Europe politics: Russia’s role in the western Balkans
- Content Type
- Country Data and Maps
- Economist Intelligence Unit
- No abstract is available.
- International Relations, Politics, News Analysis, Forecast
- Political Geography
- Russia, Serbia, Macedonia, Albania, Montenegro, Bosnia and Herzegovina
- There is increasing alarm among observers in the EU about Russian meddling in the affairs of western Balkan states and about Russia's growing influence in the region.
- Tensions between Russia and the West have been stoked by a series of controversial incidents in recent years, including an alleged failed coup in Montenegro, military ties and the role of Russian news outlets.
- The Balkans is a contested region, a periphery between east and west, in which Russia will continue to be a presence. However, it cannot compete with the West in terms of economic, military and cultural influence.
- The furore about Russia's role in the region is much ado about little.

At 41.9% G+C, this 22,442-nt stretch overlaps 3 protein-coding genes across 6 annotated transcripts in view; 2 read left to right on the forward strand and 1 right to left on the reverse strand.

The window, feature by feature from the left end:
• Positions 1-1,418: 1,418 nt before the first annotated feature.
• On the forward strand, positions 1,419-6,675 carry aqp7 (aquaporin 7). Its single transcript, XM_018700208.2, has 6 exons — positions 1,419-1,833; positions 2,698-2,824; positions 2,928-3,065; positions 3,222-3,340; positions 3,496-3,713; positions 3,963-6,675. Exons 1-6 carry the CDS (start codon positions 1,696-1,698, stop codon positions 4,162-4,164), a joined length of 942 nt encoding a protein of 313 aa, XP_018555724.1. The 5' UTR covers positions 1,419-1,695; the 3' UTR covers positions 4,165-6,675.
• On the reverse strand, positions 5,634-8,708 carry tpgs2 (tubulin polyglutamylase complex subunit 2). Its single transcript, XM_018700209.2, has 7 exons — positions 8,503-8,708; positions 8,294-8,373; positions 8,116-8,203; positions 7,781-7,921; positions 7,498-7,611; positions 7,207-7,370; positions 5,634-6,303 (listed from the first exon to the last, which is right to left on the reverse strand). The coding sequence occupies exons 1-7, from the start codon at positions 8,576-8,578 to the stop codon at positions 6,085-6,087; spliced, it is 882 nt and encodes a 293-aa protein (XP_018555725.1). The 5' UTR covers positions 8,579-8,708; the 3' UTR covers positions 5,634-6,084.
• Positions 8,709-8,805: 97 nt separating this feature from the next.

Tensions between Russia and the West have been stoked by allegations of Russian involvement in a failed coup attempt on the day of the Montenegrin parliamentary election in October 2016, aimed at kidnapping and/or assassinating the then Montenegrin prime minister, Milo Djukanovic. There is incessant media coverage of Russian use of "fake news" and Russian propaganda efforts in the region. There is also concern in the EU about Russian military involvement in the region, although this pales in significance when compared with NATO's role in the area. For example, although the Serbian government has received just six Mikoyan MiG-29 fighter jets, and dozens of tanks and combat vehicles from Russia as a gift, Croatia, Albania and Montenegro are NATO members and the EU maintains a military force, EUFOR Althea, in Bosnia and Hercegovina (BiH).